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The Guilt of One Shark: The History of the “Rogue Shark” Theory

Image Credit: Sharkcrew, CC BY-SA 4.0, Image Cropped

In February 2022, a British swimmer was killed by a great white shark (Carcharadon carcharias) near Sydney, Australia. Unsurprisingly, this gained significant media attention. State authorities launched a search for the culprit, with the aim of culling/relocating it away from people. This plan would seem, on the surface, to make perfect sense – shark ate human, make it go away. Yet this logic is largely based on a widespread misconception, and an outdated theory that science has long since abandoned.

Original Fin

If we go back a little further in the history of shark-human interactions, we come to July 1916. Over twelve summer days, the coast of New Jersey was the site of five incidents, four of them fatal. This story itself you may not know, but the film (and book) it is often widely cited as inspiring you certainly will: Jaws.

The evocative taglines and reused assets of the Jaws posters (Image Credit: Universal Pictures)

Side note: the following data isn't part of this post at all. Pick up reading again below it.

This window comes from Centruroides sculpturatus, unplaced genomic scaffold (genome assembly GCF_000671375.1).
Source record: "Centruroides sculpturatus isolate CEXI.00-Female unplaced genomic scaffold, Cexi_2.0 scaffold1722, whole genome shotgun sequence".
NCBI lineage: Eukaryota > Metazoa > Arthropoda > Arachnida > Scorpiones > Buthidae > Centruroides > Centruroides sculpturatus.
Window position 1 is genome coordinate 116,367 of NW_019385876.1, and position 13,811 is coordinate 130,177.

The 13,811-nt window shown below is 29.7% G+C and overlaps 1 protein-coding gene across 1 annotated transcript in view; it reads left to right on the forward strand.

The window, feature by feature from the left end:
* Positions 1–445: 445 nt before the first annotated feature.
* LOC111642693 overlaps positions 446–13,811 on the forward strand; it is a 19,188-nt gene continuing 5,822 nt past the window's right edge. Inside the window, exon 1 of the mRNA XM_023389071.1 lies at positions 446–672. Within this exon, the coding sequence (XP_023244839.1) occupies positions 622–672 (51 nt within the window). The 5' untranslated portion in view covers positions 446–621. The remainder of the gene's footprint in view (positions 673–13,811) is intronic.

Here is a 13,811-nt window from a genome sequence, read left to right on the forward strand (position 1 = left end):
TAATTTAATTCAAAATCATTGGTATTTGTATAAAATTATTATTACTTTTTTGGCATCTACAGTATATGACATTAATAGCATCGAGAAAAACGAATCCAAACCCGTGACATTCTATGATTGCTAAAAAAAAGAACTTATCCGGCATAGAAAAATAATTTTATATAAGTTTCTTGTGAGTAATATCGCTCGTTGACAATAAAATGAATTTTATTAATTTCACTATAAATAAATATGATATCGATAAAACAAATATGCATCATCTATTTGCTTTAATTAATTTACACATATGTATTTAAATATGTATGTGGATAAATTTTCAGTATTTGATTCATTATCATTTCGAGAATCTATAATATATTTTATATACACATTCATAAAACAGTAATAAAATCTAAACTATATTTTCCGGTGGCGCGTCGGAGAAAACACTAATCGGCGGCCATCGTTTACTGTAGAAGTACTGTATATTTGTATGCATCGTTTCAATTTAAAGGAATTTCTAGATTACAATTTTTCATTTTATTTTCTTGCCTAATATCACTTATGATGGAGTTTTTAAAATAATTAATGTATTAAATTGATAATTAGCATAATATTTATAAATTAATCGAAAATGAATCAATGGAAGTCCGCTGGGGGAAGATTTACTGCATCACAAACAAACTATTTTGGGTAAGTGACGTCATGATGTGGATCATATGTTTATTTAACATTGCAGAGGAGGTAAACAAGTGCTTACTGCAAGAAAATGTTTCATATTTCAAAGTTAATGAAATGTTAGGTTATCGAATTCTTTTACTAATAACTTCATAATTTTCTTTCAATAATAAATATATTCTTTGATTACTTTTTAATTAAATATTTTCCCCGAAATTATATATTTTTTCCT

Less prominent in popular culture, but similarly inspired by this event, was the “rogue shark” theory. Popularised by Australian surgeon Dr Victor Coppleson between the 1930s and 1950s, it suggests “the guilt, not of many sharks, but of one shark”. It was built on the widespread concept of sharks as “man-eaters”, which dates at least as far back as the mid-1800s. Coppleson believed that the majority of sharks behaved “normally”, while “rogue” sharks were “vicious”, and “patrol a certain area…for long periods”. Such a shark, he further stated, “must be hunted until it is destroyed”.

You may note that this theory seems remarkably similar to the plot and characterisation of Jaws, painting a picture of a villain intent on the destruction of human life. But one is a classic of creature-feature cinema, and the other is supposed to be a serious scientific theory. And therein lies the – rather glaring – problem.

Innocent Until Proven Gillty 

Map showing the timeline and locations of the Jersey Shore attacks. 3 of the 5 attacks occurred in Matawan Creek (Image Credit: Kmusser, CC BY-SA 3.0)